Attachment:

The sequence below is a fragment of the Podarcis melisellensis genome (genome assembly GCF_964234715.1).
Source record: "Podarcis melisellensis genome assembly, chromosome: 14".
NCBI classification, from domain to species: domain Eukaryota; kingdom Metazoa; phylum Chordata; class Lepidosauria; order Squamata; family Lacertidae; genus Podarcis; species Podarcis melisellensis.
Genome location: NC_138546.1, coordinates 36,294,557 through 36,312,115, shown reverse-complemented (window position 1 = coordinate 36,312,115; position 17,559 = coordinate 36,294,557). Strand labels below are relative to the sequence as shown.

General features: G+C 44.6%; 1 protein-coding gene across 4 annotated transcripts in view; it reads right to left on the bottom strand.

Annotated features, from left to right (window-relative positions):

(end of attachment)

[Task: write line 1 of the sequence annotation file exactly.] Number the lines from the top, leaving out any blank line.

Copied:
The sequence below is a fragment of the Podarcis melisellensis genome (genome assembly GCF_964234715.1).